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NVIDIA is a way LARGER company than AMD/ATI, but that doesn't mean they don't have financial or resource problems when it comes to the failure of producing the Fermi graphics cards on time.

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http://www.anandtech.com/video/showdoc.aspx?i=3740

 

Posted several months ago now, but another interesting read behind the RV870 GPU (the thing behind the awesomeness that is the 5870)

 

One sentence sums it up pretty much in response to what Kenneth said: "if you don't show up to the fight, then you've already lost"

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http://forums.techpowerup.com/showthread.php?t=117000

 

Benchmarks are out. Take them with a grain of salt but pictures of the card have been made available which is a very positive sign.

 

At least competitive with 5870 pricing TBA but based on the manufacturing problems they've had I can't imagine it being under $450 USD.

 

Looks to be faster than 5870 by around 10-15% and slower than the 5970 by almost 30%. Of course this is with fairly mature ATI drivers, and immature NVIDIA drivers. So expect the performance difference to increase/decrease accordingly.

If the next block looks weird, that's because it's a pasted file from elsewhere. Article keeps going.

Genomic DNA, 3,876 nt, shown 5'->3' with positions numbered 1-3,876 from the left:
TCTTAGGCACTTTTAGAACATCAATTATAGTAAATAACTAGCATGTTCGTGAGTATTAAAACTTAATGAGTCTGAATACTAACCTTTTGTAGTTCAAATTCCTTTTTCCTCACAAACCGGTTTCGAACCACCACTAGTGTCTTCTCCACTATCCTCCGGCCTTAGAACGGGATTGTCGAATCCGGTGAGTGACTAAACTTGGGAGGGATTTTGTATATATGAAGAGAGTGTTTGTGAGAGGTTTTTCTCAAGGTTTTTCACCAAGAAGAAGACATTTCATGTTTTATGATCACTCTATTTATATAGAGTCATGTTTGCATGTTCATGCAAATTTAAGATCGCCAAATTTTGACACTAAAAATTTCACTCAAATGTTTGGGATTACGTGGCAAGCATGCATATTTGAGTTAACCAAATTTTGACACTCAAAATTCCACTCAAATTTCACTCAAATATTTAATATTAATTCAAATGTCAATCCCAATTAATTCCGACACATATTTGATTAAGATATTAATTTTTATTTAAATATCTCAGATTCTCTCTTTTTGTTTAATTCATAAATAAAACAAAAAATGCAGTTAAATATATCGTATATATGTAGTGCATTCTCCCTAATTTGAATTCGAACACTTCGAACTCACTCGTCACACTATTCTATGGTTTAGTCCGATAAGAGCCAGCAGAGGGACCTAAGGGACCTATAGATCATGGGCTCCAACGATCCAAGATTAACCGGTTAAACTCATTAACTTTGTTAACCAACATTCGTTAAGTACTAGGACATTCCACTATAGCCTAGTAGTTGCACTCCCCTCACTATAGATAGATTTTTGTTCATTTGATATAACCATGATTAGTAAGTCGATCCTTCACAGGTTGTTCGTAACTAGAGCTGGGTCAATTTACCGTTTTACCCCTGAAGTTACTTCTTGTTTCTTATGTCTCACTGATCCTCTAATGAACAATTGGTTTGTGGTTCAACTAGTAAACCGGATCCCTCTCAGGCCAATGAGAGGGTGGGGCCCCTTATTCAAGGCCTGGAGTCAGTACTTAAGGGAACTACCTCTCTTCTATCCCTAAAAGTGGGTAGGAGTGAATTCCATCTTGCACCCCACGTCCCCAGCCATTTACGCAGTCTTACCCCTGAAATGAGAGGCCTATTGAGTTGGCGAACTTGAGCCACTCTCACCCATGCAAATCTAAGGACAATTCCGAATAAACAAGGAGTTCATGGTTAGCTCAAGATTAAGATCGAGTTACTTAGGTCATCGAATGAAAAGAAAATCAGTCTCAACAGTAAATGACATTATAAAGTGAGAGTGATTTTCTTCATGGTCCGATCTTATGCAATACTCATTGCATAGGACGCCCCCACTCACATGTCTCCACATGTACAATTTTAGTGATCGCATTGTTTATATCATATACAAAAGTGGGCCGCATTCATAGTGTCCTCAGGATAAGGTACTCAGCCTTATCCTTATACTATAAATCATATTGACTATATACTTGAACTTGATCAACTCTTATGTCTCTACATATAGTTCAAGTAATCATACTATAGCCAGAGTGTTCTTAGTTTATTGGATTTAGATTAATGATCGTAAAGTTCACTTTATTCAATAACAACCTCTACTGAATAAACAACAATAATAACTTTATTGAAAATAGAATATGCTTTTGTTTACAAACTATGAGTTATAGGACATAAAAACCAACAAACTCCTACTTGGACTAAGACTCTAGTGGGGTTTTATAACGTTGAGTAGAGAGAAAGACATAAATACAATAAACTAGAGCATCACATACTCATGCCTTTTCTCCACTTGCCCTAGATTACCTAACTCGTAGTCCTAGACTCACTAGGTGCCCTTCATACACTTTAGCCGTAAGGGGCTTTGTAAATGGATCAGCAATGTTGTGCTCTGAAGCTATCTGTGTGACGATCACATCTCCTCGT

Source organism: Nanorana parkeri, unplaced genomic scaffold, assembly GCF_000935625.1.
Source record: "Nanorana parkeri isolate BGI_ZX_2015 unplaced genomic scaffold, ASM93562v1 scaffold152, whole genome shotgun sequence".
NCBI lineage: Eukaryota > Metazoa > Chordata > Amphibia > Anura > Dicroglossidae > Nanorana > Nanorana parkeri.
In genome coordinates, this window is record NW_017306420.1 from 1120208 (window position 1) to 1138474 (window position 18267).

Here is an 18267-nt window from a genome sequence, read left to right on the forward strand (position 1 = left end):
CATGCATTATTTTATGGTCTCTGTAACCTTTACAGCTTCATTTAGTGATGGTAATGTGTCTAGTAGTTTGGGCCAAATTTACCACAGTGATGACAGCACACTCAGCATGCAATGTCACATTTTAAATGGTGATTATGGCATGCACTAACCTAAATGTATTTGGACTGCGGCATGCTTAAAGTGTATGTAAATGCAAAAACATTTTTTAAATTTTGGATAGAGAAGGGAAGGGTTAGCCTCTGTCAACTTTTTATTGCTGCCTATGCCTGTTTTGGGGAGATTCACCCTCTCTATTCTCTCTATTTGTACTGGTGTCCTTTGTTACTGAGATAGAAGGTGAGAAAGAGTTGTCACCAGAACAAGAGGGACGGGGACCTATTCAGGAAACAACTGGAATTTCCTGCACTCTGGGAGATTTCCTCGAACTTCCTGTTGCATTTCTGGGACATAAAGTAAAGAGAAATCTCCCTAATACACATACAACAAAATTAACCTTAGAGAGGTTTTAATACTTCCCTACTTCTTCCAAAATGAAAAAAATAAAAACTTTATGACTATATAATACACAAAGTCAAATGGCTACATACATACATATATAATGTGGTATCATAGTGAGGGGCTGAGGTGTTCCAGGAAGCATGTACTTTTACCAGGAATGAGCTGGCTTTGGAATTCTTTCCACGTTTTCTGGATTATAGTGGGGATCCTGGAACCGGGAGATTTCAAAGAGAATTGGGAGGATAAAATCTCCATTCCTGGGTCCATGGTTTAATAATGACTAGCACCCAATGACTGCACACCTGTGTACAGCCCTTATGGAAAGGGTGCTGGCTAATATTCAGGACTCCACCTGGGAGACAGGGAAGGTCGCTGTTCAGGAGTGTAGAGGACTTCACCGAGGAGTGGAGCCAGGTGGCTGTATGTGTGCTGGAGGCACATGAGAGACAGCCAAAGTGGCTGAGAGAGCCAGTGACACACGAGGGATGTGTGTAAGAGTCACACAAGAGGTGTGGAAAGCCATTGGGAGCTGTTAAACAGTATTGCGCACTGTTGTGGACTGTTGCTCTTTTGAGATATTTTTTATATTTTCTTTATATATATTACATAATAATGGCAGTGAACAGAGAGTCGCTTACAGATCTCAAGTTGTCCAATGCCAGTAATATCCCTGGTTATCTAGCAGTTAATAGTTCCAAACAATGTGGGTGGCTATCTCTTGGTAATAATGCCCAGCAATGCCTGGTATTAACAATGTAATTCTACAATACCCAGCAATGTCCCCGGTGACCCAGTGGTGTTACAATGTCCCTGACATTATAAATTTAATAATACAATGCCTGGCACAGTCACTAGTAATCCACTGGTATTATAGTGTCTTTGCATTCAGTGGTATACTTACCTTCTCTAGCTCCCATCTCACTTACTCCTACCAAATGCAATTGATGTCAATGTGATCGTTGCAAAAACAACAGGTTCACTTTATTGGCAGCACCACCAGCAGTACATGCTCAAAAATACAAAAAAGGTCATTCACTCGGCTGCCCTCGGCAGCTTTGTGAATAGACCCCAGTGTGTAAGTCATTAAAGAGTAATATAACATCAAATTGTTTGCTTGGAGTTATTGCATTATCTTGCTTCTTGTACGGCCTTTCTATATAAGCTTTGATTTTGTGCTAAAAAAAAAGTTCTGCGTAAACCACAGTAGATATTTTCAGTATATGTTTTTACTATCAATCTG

Edited by shift

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Just went through the benchmarks. It really doesn't seem all that impressive. I received a ton of notifications from various manufacturers which I have on their contacts stating they are ready to launch Fermi based graphics cards as well, but other than that ATI really has the upper hand in this test, considering the immense time advantage it had over NVIDIA's lateness.

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Not surprising the performance is lackluster considering the things they had to do to it just to get a decent yield.

 

Pricing will dictate everything though and do remember these higher end parts are not the cards that will be bringing in the dough for NVIDIA, it will be the mainstream parts which ATI has a huge lead in right now.

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Actually Nvidia has almost always released its best products first to make money, takes them another quarter or two to get some lower end products out. Probably not going to work out for them this time around though.

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These cards are priced high, but the majority of users are not in the enthusiast price bracket, but rather in the mainstream price bracket which is not what the GTX 480 and 470 are placed in.

 

Same goes for ATI, despite 5870 sales being really good, these are not the cards making them money, it's the 5450's, the 5650's and the 5770/5750's that are bringing in most of their profits. This is also backed up by the fact that 90% of my video card transactions at work consist of low to mid end video cards. I get maybe 1 or 2 5870 sales a month?

Edited by shift